More tribunal cases are turning on the role of unconscious bias. The King’s College NHS Foundation Trust last year (2019) paid out £1 million to an Afro-Caribbean member of staff who’d been “assumed” to be the aggressor in an incident with a visitor to the site. The value of the investigation had been undermined by unconscious bias.
The concept of unconscious bias goes a long way to explaining why society continues to be so unequal – in terms of gender, race and class – despite the introduction of legislation, policies, values and campaigns around equality.
So what can employers do? Advice tends to emphasise awareness – don’t underestimate the risk of unconscious bias in recruitment and selection, how managers treat their reports – and to encourage training in the issues.
There’s also a test. The Implicit Association Test (IAT) was developed by social psychologists at the University of Washington and Yale which is used by employers to encourage greater self-awareness. This was the tool used in research that found that unconscious bias affected 90-95 per cent of people.
Human beings are partial and prejudiced by all of our individual experiences. No amount of diversity training is going to reverse a lifetime of experience. None of us, no matter how fair-minded, can be forced into a state of objectivity.
Delving into the unconscious, attempting to uncover, decode our inmost thoughts is at best impractical. What matters is how we respond to situations in the workplace, how we exercise our judgment. Should HR, then, just be setting out policies warning of the dangers of unconscious bias, get tougher on managers and recruiters?
It’s a complicated and subtle set of issues, all of them rooted in the need for honesty and trust. We need to be able to believe in a principle of openness. Are we willing to talk openly about concerns around bias, and deal with the concerns in a grown-up way?
Having those mature, self-aware conversations takes a good level of skills – what we call Conversational Intelligence. That means equipping employees with the ability to have good conversations, handle disagreements, conflict, sensitivities and differences of perspective in mature and constructive ways. The practical way of addressing unconscious bias is not to create a greater sense of nervousness and a need for doubt and repression, but a more positive spirit of openness and understanding. We have to keep talking.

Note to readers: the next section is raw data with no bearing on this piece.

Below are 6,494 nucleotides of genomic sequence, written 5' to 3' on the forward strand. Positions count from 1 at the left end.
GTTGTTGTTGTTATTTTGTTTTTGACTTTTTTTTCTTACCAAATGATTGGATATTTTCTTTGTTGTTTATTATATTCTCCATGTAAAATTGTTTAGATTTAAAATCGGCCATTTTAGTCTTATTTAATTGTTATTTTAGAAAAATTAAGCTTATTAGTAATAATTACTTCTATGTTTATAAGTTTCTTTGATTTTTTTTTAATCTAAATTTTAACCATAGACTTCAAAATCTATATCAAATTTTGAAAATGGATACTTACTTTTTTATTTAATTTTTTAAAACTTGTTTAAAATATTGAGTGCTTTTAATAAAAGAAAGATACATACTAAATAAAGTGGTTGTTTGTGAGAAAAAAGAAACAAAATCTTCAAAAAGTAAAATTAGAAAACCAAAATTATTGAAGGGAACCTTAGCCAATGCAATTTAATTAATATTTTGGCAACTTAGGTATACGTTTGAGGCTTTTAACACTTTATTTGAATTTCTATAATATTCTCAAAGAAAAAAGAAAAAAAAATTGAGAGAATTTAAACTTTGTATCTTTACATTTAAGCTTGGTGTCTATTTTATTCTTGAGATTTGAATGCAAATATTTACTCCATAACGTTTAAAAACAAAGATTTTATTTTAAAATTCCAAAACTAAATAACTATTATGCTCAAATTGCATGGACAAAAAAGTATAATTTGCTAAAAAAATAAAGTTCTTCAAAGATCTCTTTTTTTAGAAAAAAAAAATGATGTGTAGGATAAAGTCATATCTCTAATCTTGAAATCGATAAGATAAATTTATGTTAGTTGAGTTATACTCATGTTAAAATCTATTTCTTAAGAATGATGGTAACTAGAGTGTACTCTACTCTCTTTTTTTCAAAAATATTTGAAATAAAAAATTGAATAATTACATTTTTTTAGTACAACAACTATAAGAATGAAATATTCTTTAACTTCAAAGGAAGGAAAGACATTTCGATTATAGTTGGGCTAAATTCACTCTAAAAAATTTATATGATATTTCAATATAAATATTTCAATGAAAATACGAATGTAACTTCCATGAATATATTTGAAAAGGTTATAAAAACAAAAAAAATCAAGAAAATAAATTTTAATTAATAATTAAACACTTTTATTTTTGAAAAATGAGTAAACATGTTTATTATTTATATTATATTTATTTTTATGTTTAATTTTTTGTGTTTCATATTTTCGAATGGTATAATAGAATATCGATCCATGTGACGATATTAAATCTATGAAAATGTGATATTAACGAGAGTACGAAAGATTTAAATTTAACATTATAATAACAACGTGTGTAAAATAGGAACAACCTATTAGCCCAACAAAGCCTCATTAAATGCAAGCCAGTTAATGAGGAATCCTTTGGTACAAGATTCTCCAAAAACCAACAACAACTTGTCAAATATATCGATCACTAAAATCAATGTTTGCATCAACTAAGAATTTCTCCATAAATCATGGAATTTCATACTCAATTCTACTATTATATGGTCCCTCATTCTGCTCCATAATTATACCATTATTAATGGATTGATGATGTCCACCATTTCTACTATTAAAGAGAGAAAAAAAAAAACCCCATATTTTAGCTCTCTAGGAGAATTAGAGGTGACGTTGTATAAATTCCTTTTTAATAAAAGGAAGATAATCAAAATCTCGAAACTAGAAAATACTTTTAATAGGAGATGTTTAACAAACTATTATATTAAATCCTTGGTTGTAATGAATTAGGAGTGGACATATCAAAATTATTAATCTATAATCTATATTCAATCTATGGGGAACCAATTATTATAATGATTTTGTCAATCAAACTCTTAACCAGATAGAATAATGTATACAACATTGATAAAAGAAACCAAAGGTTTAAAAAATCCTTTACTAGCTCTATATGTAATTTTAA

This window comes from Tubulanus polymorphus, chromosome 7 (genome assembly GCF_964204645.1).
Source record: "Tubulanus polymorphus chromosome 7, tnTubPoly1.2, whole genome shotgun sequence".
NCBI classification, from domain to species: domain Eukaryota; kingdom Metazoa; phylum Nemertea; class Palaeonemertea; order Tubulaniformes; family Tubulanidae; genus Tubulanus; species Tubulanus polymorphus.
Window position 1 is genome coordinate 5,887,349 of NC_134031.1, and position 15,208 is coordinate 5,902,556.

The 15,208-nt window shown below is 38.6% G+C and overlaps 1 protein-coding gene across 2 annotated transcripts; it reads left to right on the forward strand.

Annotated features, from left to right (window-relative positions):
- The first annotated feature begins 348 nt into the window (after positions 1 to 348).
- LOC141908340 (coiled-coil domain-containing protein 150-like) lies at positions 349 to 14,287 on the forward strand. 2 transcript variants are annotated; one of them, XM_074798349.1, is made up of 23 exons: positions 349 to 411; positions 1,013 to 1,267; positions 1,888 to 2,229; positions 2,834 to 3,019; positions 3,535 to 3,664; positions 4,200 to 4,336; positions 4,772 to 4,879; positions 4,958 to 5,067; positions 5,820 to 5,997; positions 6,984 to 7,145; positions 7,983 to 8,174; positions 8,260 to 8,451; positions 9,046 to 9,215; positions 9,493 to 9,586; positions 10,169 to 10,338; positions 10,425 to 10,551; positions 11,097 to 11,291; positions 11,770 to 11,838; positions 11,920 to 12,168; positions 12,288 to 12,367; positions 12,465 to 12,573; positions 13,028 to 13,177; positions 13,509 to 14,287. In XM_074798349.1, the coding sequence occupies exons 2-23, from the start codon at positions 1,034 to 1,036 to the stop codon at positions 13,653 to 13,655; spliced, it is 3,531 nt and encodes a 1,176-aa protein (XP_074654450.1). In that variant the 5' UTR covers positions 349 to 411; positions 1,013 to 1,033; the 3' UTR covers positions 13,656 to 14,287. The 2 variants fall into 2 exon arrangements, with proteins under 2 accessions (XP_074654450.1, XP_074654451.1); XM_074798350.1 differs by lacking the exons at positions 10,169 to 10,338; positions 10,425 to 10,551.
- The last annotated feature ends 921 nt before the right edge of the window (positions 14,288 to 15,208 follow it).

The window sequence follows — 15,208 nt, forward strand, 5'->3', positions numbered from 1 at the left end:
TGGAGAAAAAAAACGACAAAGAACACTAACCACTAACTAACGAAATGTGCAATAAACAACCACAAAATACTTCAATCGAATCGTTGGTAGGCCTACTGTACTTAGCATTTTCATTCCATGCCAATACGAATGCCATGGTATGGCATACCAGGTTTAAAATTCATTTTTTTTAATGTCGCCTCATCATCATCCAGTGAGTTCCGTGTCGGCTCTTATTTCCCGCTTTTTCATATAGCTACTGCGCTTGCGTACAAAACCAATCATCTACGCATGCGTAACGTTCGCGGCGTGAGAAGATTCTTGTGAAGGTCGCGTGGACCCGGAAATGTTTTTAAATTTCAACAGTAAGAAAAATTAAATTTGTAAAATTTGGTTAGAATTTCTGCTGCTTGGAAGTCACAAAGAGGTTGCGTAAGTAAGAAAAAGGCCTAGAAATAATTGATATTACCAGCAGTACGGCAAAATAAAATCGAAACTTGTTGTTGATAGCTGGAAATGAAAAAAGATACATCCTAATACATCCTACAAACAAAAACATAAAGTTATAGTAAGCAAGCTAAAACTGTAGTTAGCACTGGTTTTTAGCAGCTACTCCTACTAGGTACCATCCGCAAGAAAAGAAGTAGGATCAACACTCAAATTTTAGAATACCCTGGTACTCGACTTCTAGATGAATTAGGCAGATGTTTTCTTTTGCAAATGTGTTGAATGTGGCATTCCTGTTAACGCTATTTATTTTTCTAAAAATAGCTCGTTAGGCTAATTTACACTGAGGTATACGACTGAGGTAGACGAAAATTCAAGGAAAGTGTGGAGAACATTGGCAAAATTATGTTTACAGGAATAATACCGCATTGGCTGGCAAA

Organisations recruit the best talent they can. But there’s nothing to guarantee those talented people work together effectively.
The formalities of professional relationships and assertion of levels of power: misunderstandings, insecurities, the need to avoid disagreements and challenge, simmering grievances.
All of them are a typical part of day-to-day working lives, and all lead to stumbling team and organisational performance.
These are the unseen, unspoken issues that managers don’t see until there’s already a problem and it’s too late. By that stage there’s the need for management time – awkward, gritted-teeth management time – to be spent on defusing conflict, re-working teams, even the potential for losing staff and dealing with employment tribunals.
Clearing the air, and clearing the way to creating high-performance teams, takes ‘conversational intelligence’. Team members across levels need to be working in a culture of good Conversational Intelligence. Managers need to take the lead, establish processes and act as the models of good practice.
Talking not telling
Teams work best when people don’t just do as they’re told: every member plays a full part, feeling able to take as much responsibility and contribute as much as the lead manager. Teams become more creative, motivated and engaged. This requires the development of a number of interlocking skills in the manager and in the team: building rapport, active listening, emotional intelligence, and managing difficult conversations. People can admit their mistakes, discuss challenges openly, rather than keeping problems bottled up – leading naturally to more learning, better decision-making, and constant support for learning and development – rather than relying on a once a year appraisal.
Collaboration not compliance
Real team-working happens when managers don’t rely on power and control. They don’t use tactics like their charisma, authority and promises to motivate people and bolster their own position. A coaching style, based on two-way conversations, supports the growth of motivation and commitment rather than setting limits based around hierarchy. Fundamentally, managers need to make mature decisions about when they need to use their authority, when it’s time for control, when for collaboration. Managing open conversations – particularly when they are the kinds of difficult conversations needed to clear the air – are based around core attitudes of honesty, benevolence and courage.
Being open about performance
Performance management discussions are a flashpoint in workplace relationships (second only to behaviour and conduct for causing employment disputes, according to a CIPD study). They are also the bedrock to a culture of good conversations and better teams. How and when managers handle issues of individual performance sets the tone for day-to-day working practices. Instead of seeing a conversation about performance as something difficult, only possible within the confines of a formal system, managers should be confident about being proactive, and, crucially, make performance management part of ‘how we do business’ rather than an annual event.